DALLAS (BP)–A former staff member of Golden Gate Baptist Theological Seminary said no one at the seminary knew he was a homosexual during his 10 years there.
James Simmons identified himself as a celibate homosexual in a Jan. 20 news conference at the predominantly homosexual church in Dallas that selected him as pastor in December.
Simmons, 49, subsequently faced a personal firestorm when he was identified as Wesley Barret “Barre” Cox who had not been seen since disappearing on a Texas farm road in 1984 and leaving behind a wife and six-month-old daughter in San Antonio, Texas. Simmons had said he had amnesia since being savagely beaten and left for dead in the trunk of a junked car near Memphis, Tenn., in 1984.
Simmons’ story has received widespread media attention, from the Associated Press and New York Times and TV’s “Today” show.
At Golden Gate Seminary, Simmons told the Jan. 20 news conference in Dallas, “They knew I had worked with the gay community doing HIV counseling, although if I had come out to them, they would have been obliged to dismiss me.”
Simmons was Golden Gate’s campus housing director at the time of his resignation in December. In 1991, after arriving at the Mill Valley, Calif., seminary, he was elected body president in 1993 and 1994 and earned two master’s degrees.
Simmons expressed regret for the furor that has faced his new congregation, White Rock Community Church in Dallas, which has been characterized as a “predominantly gay and lesbian congregation” in media reports.
“Many church members have been outed as a result of this media circus, and for that I apologize,” Simmons told the news conference, which was attended by about 50 members at the church, along with his brother and sister from his previous life as Barre (pronounced Barry) Cox, a young Church of Christ minister and Texas Tech doctoral student in art education.
Simmons told the news conference, “I will take four weeks off to give the church time away from the media and to give me time to be with my family. It will give the church time to reconsider its call.”
Simmons acknowledged, “I don’t know if I would believe myself if I heard this story,” which includes him using a Texas farmer’s name, Social Security number and birthdate — and causing two IRS audits of the farmer in the late 1980s. But, Simmons asked, “If I made up this story, why would I come back to Texas, where I’d try to get away from to begin with?”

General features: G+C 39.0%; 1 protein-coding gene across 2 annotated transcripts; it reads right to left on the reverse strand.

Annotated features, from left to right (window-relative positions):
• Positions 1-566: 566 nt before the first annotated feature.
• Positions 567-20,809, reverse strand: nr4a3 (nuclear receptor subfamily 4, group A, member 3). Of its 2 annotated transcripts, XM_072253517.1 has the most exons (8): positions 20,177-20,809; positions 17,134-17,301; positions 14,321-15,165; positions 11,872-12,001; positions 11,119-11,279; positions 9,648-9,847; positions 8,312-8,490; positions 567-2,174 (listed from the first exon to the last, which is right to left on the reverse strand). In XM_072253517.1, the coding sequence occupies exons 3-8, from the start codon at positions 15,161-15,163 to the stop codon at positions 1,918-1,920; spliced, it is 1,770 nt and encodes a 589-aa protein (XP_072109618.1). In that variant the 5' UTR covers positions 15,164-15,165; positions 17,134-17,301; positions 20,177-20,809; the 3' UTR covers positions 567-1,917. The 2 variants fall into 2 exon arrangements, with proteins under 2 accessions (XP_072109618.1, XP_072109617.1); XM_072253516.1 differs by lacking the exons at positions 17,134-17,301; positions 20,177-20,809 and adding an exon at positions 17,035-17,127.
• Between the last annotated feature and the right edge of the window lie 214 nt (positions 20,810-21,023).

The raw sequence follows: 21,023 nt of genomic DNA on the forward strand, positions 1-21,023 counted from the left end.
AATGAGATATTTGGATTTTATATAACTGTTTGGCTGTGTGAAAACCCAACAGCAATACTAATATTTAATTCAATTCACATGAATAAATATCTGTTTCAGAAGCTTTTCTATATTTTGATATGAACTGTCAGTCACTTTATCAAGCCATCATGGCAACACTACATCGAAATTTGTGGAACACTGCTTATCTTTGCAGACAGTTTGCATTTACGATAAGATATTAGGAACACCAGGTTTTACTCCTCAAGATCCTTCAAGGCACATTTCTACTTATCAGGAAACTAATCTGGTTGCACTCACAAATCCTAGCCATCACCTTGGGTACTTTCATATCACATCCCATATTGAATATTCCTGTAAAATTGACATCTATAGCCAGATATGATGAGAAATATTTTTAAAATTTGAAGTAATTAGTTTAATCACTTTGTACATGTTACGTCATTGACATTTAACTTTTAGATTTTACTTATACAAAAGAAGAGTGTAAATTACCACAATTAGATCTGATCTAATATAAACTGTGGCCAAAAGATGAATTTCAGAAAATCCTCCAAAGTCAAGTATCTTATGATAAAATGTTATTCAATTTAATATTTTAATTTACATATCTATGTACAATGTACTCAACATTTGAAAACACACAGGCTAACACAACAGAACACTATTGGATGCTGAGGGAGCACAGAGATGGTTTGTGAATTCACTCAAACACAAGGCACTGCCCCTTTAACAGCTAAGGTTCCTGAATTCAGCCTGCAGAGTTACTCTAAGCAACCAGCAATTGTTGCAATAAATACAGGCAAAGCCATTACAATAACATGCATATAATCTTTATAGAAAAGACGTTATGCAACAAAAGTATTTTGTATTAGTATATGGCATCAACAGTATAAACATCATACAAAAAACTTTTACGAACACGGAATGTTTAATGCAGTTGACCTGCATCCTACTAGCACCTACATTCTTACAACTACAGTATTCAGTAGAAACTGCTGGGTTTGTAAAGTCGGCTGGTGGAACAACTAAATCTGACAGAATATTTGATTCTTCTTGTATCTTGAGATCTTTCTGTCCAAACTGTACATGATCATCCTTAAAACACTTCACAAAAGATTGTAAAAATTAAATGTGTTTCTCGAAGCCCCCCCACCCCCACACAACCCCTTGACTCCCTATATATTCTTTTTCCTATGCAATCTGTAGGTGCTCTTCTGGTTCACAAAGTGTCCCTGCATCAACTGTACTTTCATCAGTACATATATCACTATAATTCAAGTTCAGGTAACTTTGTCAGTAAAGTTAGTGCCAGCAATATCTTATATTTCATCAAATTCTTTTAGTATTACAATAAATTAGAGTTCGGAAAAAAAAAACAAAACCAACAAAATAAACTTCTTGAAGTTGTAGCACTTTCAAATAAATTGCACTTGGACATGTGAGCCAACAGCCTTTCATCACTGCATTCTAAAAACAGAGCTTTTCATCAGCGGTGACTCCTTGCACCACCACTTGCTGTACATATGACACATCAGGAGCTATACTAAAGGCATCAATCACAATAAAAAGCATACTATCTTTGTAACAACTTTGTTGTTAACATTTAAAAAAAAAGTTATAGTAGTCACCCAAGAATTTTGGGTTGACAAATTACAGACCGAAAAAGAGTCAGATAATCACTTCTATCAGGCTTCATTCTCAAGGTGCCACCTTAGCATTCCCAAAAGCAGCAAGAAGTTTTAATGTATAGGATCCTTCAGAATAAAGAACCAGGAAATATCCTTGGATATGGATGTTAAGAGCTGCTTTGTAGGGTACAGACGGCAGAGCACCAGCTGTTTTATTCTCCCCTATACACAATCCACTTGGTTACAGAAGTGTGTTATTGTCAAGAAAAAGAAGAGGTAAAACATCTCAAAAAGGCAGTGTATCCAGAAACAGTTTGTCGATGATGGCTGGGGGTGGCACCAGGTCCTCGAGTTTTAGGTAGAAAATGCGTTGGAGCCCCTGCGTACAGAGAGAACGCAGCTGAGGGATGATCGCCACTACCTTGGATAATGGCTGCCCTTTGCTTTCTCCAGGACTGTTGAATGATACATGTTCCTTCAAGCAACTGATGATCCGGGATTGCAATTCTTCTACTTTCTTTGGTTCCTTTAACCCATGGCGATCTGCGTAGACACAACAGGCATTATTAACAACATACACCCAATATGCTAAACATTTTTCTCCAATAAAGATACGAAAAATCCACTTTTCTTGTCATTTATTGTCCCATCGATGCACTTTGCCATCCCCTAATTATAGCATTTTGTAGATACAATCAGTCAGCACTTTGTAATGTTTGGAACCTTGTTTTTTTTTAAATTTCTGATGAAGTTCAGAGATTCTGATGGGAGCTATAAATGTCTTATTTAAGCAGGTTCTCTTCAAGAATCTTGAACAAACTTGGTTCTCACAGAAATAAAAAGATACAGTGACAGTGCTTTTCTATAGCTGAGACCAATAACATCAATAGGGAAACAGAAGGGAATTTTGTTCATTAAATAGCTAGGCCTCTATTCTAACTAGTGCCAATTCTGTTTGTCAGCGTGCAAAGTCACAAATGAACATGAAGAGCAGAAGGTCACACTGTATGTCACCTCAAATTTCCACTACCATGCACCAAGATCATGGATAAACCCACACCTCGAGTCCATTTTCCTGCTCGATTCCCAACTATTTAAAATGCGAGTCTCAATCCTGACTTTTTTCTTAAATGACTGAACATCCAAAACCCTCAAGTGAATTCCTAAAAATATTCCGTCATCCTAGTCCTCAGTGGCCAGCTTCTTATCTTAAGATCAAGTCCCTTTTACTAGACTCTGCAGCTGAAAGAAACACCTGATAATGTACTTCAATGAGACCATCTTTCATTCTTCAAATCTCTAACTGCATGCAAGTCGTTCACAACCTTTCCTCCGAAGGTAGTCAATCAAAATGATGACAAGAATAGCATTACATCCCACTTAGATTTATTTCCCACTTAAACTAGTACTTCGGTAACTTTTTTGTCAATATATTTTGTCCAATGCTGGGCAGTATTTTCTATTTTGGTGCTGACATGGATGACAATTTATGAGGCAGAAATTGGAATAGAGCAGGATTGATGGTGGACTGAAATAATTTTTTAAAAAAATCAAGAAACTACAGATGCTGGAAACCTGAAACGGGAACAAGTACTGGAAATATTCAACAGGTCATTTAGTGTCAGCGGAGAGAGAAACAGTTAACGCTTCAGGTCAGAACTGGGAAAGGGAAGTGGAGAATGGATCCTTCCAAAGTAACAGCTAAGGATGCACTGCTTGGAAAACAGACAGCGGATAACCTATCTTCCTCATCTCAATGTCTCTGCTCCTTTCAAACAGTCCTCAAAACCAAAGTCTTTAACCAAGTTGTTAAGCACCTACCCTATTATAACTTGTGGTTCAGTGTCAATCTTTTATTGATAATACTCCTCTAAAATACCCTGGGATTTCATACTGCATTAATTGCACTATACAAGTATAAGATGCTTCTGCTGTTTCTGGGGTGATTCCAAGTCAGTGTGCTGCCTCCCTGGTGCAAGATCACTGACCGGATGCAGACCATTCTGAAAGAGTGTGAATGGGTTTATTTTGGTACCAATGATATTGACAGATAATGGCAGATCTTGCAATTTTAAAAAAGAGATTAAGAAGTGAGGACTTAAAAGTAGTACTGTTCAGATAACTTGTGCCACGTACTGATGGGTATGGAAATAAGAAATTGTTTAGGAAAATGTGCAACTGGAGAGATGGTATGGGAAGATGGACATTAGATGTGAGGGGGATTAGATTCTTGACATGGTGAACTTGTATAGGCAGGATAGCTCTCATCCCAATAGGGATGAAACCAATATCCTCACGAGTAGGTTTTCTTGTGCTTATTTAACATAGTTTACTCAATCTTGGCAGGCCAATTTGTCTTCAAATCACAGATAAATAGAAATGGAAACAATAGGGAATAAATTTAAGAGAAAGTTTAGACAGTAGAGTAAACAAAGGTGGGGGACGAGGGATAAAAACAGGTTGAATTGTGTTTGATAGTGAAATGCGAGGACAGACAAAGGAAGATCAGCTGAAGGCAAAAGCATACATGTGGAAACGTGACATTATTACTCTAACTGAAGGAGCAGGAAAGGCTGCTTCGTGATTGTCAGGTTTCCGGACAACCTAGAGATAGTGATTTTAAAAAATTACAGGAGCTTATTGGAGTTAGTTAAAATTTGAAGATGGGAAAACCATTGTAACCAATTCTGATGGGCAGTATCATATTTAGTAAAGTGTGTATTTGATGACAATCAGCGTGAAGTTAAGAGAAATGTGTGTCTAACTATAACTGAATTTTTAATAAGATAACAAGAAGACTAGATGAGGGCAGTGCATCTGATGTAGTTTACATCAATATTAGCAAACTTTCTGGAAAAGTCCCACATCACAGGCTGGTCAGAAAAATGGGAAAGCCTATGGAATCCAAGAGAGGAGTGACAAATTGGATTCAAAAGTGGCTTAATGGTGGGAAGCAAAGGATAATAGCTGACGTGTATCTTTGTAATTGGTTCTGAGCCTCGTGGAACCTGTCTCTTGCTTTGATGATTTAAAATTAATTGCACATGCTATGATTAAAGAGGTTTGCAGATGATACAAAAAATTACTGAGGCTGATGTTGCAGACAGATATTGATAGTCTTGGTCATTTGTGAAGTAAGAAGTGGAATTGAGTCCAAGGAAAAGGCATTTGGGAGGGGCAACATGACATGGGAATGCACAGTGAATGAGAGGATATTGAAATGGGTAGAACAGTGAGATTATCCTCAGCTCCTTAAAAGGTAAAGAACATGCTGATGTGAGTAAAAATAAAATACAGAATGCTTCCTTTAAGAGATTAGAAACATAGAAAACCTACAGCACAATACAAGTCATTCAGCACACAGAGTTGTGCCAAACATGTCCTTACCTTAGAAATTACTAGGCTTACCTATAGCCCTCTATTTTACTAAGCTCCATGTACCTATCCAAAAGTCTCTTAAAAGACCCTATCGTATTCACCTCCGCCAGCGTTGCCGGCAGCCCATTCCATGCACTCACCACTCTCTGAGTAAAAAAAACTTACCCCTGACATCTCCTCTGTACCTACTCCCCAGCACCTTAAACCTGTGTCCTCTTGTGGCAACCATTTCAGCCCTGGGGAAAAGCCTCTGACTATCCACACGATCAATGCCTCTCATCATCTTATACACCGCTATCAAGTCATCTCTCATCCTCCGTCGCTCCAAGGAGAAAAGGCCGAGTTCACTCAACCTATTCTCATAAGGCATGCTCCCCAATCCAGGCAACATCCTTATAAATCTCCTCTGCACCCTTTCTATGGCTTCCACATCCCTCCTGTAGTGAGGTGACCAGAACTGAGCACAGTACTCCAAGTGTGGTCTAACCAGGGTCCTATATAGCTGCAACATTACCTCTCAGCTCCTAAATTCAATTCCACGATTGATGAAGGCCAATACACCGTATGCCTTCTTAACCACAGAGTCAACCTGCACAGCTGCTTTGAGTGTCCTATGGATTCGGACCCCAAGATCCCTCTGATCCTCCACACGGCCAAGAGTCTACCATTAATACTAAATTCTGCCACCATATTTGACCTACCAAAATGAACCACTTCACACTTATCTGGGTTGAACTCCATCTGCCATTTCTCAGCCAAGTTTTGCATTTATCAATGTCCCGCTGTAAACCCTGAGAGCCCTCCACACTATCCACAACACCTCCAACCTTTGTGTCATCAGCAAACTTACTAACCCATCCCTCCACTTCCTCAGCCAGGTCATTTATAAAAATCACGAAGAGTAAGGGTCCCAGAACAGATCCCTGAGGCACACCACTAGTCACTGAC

Simmons said, “I feel confused. I feel uplifted. I feel surprised. I feel frustrated. I have so many questions. There will always be questions.” He concluded the news conference by saying, “Pray for me in the coming weeks, that I can be the best dad, the best husband, the best pastor, the best Christian as I can.”
Simmons preached Sunday morning, Jan. 21, at the church and was greeted at the end by hugs and well wishes from many of the nearly 300 worshippers. The service, Cox told the Associated Press, “was a pastor’s dream as far as a first Sunday goes.”
Simmons had a three-hour closed-door meeting with about 120 church members to answer their questions Friday night, Jan. 19. Various church members told the media they remained supportive toward Simmons, and some voiced enthusiasm over the opportunity to be supportive of their new pastor.
Simmons said he has spoken several times with his wife, with whom his marriage was ended when Cox was declared legally dead in 1991, and his daughter, now 17, who live in the Nashville, Tenn., area. Simmons said he plans to meet with his former wife and daughter.
Simmons’ identity as Cox was first noticed by a White Rock church member when Simmons preached there in mid-December in view of a call. The member contacted his mother, who made some inquiries and then contacted Cox’s mother, now 80 and living in east Texas.
(BP) photo posted in the BP Photo Library at www.bpnews.net. Photo title: JAMES SIMMONS (low res photo only).